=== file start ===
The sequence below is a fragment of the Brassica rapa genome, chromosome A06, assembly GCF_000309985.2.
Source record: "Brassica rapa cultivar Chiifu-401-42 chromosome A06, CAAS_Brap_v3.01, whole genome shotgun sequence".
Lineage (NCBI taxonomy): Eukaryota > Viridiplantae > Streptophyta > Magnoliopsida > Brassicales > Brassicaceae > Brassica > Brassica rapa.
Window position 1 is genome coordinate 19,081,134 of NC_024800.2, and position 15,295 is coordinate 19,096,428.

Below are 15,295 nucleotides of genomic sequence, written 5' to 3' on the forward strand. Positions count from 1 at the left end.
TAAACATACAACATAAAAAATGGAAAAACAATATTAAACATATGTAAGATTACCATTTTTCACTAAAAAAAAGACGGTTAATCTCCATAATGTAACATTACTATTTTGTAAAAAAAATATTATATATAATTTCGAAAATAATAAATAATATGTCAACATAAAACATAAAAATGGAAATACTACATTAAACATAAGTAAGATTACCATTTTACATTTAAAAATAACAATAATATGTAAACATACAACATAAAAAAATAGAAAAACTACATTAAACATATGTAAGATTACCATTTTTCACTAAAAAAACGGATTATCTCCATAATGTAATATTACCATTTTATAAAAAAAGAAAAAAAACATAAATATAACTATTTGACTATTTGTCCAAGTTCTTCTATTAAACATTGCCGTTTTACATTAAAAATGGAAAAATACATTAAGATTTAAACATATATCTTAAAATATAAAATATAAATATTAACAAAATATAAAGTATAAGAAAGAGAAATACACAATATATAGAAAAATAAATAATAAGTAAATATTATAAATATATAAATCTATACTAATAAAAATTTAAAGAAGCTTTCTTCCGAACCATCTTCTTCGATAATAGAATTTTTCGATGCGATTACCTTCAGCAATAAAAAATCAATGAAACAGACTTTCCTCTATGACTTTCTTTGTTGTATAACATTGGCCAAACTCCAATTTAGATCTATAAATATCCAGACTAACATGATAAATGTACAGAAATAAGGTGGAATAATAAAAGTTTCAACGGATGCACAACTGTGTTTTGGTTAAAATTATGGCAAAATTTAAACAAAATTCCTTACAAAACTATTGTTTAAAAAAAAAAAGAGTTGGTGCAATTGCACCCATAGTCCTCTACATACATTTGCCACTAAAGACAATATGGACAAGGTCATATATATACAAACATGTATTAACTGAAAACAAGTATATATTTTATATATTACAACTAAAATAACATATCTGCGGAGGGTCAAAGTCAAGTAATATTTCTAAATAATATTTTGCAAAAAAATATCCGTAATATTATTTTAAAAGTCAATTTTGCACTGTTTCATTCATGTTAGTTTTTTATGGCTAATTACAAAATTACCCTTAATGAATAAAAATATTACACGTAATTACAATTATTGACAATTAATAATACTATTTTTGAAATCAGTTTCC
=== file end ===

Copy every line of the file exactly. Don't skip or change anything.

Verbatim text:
The sequence below is a fragment of the Brassica rapa genome, chromosome A06, assembly GCF_000309985.2.
Source record: "Brassica rapa cultivar Chiifu-401-42 chromosome A06, CAAS_Brap_v3.01, whole genome shotgun sequence".
Lineage (NCBI taxonomy): Eukaryota > Viridiplantae > Streptophyta > Magnoliopsida > Brassicales > Brassicaceae > Brassica > Brassica rapa.
Window position 1 is genome coordinate 19,081,134 of NC_024800.2, and position 15,295 is coordinate 19,096,428.

Below are 15,295 nucleotides of genomic sequence, written 5' to 3' on the forward strand. Positions count from 1 at the left end.
TAAACATACAACATAAAAAATGGAAAAACAATATTAAACATATGTAAGATTACCATTTTTCACTAAAAAAAAGACGGTTAATCTCCATAATGTAACATTACTATTTTGTAAAAAAAATATTATATATAATTTCGAAAATAATAAATAATATGTCAACATAAAACATAAAAATGGAAATACTACATTAAACATAAGTAAGATTACCATTTTACATTTAAAAATAACAATAATATGTAAACATACAACATAAAAAAATAGAAAAACTACATTAAACATATGTAAGATTACCATTTTTCACTAAAAAAACGGATTATCTCCATAATGTAATATTACCATTTTATAAAAAAAGAAAAAAAACATAAATATAACTATTTGACTATTTGTCCAAGTTCTTCTATTAAACATTGCCGTTTTACATTAAAAATGGAAAAATACATTAAGATTTAAACATATATCTTAAAATATAAAATATAAATATTAACAAAATATAAAGTATAAGAAAGAGAAATACACAATATATAGAAAAATAAATAATAAGTAAATATTATAAATATATAAATCTATACTAATAAAAATTTAAAGAAGCTTTCTTCCGAACCATCTTCTTCGATAATAGAATTTTTCGATGCGATTACCTTCAGCAATAAAAAATCAATGAAACAGACTTTCCTCTATGACTTTCTTTGTTGTATAACATTGGCCAAACTCCAATTTAGATCTATAAATATCCAGACTAACATGATAAATGTACAGAAATAAGGTGGAATAATAAAAGTTTCAACGGATGCACAACTGTGTTTTGGTTAAAATTATGGCAAAATTTAAACAAAATTCCTTACAAAACTATTGTTTAAAAAAAAAAAGAGTTGGTGCAATTGCACCCATAGTCCTCTACATACATTTGCCACTAAAGACAATATGGACAAGGTCATATATATACAAACATGTATTAACTGAAAACAAGTATATATTTTATATATTACAACTAAAATAACATATCTGCGGAGGGTCAAAGTCAAGTAATATTTCTAAATAATATTTTGCAAAAAAATATCCGTAATATTATTTTAAAAGTCAATTTTGCACTGTTTCATTCATGTTAGTTTTTTATGGCTAATTACAAAATTACCCTTAATGAATAAAAATATTACACGTAATTACAATTATTGACAATTAATAATACTATTTTTGAAATCAGTTTCC